Trial Court Judge: Judge Joe Thompson

This post-divorce appeal concerns the court’s denial of the mother’s motion for relief from an order of the court calculating her child support arrearage. We reverse the court’s denial of relief and hold the challenged judgment void. We remand for further hearing.

Sumner County Court of Appeals 06/13/19
Michael McKenzie v. Brandywine Homeowners' Association, Inc.
W2018-01859-COA-R3-CV
Authoring Judge: Judge Charles D. Susano, Jr.
Trial Court Judge: Chancellor JoeDae L. Jenkins

This appeal involves a non-judicial foreclosure by Brandywine Homeowners’ Association (the HOA) for non-payment of assessments due to the HOA by former property owner, plaintiff Michael McKenzie. It is undisputed that there was no irregularity in the recording, notice or foreclosure of the HOA’s lien on the property. Plaintiff argues that the foreclosure sale price, $4,445.90, is shockingly low in light of the trial court’s finding that the property was worth about $100,000. Plaintiff does not allege, nor did the trial court find, any “misconduct, fraud, or unfairness on the part of the [HOA] that caused or contributed to an inadequate price.” Holt v. Citizens Central Bank, 688 S.W.2d 414, 416 (Tenn. 1984). The trial court granted the HOA summary judgment, refusing plaintiff’s request to set aside the foreclosure on equitable grounds. Because the Supreme Court in Holt held that the “lone infirmity” of a “conscience shocking inadequate price . . . will no longer justify voiding a foreclosure sale,” id., we are compelled to affirm the trial court’s judgment.

Shelby County Court of Appeals 06/12/19
Leann Barnes v. David Ellett Barnes
M2018-01539-COA-R3-CV
Authoring Judge: Judge Carma D. McGee
Trial Court Judge: Chancellor J. B. Cox

This is the third appeal to address the issue of alimony between these parties. Pursuant to our decision in the first appeal, Husband was required to pay Wife $6,000 per month in alimony in futuro. In this proceeding, Husband sought termination or reduction of his alimony obligation due to a disability that rendered him unable to work. After Husband filed his petition, he unilaterally reduced the amount of alimony that he paid during the proceeding. Following a hearing, the trial court found that a substantial and material change in circumstances had occurred due to Husband’s disability, and the court concluded that a reduction of the alimony obligation was warranted. The trial court reduced the alimony in futuro award from $6,000 per month to $3,900 per month. However, the trial court found Husband in contempt for willfully failing to pay alimony in accordance with the existing order during this proceeding. The trial court awarded Wife a judgment for the arrearage but calculated it based on the reduced rate of $3,900 per month. Wife appeals, asserting that Husband maintains the ability to pay alimony at the previous level of $6,000 per month despite his disability. She also requests recalculation of the arrearage and seeks an award of attorney’s fees. For the following reasons, we reverse the decision of the trial court and reinstate the alimony award of $6,000 per month. The arrearage should also be recalculated based on the original award of $6,000 per month plus post-judgment interest. We further conclude that Wife is entitled to an award of attorney’s fees on appeal and remand for the trial court to determine an appropriate award. The trial court should reconsider Wife’s request for attorney’s fees incurred in the trial court.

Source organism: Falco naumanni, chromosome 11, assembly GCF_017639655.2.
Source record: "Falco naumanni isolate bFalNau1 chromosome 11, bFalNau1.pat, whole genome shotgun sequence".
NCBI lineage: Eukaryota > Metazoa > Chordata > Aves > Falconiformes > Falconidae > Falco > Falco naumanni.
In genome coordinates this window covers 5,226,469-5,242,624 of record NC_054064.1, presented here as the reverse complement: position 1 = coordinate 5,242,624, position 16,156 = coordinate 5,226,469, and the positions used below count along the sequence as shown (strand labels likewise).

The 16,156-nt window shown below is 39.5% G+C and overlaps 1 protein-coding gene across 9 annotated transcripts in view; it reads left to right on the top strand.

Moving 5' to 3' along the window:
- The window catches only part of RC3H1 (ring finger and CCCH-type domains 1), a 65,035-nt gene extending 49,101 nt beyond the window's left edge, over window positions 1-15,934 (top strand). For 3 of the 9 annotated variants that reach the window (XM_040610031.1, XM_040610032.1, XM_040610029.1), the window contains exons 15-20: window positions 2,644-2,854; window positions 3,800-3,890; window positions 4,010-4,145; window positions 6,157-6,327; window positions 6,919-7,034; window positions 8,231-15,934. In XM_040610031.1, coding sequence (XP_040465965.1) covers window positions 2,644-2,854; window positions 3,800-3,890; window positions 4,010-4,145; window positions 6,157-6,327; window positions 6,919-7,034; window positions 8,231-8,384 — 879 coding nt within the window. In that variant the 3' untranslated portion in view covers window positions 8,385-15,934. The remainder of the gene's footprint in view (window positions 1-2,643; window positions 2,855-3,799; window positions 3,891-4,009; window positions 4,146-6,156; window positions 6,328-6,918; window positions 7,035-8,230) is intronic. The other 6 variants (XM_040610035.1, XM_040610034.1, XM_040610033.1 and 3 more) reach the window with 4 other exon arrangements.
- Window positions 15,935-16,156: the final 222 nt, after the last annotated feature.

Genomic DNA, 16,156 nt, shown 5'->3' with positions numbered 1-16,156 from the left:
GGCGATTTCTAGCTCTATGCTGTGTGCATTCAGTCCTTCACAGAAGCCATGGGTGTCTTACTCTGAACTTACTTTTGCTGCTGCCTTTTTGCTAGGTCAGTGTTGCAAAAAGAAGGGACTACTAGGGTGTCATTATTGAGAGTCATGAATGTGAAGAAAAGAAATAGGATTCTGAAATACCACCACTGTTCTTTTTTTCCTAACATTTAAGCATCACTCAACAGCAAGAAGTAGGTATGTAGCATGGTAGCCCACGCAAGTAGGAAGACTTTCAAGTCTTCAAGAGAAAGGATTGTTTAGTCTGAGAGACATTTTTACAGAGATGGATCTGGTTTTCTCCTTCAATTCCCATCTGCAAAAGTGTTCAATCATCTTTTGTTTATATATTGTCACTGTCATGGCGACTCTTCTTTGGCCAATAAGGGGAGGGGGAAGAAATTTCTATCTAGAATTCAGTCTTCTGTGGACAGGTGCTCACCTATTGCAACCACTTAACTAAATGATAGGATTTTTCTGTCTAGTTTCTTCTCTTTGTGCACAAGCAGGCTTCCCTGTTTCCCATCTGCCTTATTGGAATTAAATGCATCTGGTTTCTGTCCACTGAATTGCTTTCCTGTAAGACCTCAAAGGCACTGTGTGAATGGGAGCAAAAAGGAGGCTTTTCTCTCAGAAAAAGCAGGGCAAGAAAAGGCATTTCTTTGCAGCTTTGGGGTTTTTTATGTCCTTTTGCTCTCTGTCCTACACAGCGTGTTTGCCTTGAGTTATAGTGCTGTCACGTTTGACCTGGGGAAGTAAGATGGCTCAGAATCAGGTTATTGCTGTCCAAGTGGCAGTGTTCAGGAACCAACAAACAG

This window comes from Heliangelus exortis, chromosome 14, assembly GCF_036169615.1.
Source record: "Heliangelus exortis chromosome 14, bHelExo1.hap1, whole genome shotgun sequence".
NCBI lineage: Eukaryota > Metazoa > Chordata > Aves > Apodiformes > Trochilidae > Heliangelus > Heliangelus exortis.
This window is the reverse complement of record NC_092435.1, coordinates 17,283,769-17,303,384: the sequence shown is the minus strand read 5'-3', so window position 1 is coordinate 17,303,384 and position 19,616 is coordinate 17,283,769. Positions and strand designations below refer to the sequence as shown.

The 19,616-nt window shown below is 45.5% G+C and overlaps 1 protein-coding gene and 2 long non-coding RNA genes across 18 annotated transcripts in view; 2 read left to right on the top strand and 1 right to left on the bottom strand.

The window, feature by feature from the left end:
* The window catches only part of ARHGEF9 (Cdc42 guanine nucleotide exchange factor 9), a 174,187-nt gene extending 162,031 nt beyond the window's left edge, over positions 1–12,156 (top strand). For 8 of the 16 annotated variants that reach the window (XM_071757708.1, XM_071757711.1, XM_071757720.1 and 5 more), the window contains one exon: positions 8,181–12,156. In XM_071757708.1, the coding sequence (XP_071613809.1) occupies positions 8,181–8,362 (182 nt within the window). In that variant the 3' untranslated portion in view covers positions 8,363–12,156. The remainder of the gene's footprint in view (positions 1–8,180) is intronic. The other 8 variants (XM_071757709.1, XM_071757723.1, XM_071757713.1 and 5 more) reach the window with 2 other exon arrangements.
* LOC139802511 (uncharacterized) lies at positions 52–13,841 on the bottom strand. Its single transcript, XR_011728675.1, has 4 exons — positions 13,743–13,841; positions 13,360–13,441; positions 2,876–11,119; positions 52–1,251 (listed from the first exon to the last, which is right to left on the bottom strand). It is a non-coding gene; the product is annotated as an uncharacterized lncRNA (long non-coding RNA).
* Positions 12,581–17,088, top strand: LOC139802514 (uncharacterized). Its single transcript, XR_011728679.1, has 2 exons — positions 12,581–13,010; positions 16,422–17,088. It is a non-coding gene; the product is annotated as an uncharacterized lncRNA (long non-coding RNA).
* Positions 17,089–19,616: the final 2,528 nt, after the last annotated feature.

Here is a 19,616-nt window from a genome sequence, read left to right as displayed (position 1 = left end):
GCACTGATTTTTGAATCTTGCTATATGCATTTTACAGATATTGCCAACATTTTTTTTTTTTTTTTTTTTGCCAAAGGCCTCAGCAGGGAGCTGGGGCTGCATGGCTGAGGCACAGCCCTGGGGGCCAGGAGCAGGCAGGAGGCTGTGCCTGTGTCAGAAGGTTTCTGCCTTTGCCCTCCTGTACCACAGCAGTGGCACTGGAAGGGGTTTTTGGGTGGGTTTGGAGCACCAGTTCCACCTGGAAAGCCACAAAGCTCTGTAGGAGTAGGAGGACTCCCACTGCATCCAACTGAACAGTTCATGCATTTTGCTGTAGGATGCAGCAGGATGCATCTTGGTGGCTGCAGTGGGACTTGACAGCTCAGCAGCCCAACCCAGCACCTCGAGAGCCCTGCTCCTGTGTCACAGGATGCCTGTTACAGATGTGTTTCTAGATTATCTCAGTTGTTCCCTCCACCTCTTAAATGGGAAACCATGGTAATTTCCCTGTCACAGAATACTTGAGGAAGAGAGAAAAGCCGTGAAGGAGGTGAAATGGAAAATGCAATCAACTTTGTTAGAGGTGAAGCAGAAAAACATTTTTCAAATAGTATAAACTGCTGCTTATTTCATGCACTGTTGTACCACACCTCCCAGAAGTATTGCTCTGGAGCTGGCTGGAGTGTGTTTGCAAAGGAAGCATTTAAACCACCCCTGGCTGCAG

Bedford County Court of Appeals 06/12/19
State of Tennessee v. Michael Jerome Lee
E2018-01596-CCA-R3-CD
Authoring Judge: Judge Robert W. Wedemeyer
Trial Court Judge: Judge G. Scott Green

The Defendant, Michael Jerome Lee, pleaded guilty to burglary of a vehicle and simple possession in exchange for an agreed concurrent sentence of five years, with the trial court to determine the manner of service of that sentence. After a hearing, the trial court ordered that the Defendant serve his sentence in confinement. On appeal the Defendant contends that the trial court erred when it denied him an alternative sentence. After review, we affirm the trial court’s judgments.

Knox County Court of Criminal Appeals 06/12/19
State of Tennessee v. Demetrius Bailey
M2018-00018-CCA-R3-CD
Authoring Judge: Judge J. Ross Dyer
Trial Court Judge: Judge Mark J. Fishburn

A Davidson County grand jury indicted the defendant, Demetrius Bailey, with one count of aggravated burglary, one count of employing a firearm during the commission of a dangerous felony, two counts of aggravated robbery, and one count of aggravated assault. Following trial, a jury found the defendant guilty of all counts, and the trial court imposed an effective sentence of eighteen years. On appeal, the defendant challenges the trial court’s evidentiary rulings allowing the admission of a Kal-Tec .380 pistol. After reviewing the record and considering the applicable law, we affirm the judgments of the trial court.

Davidson County Court of Criminal Appeals 06/12/19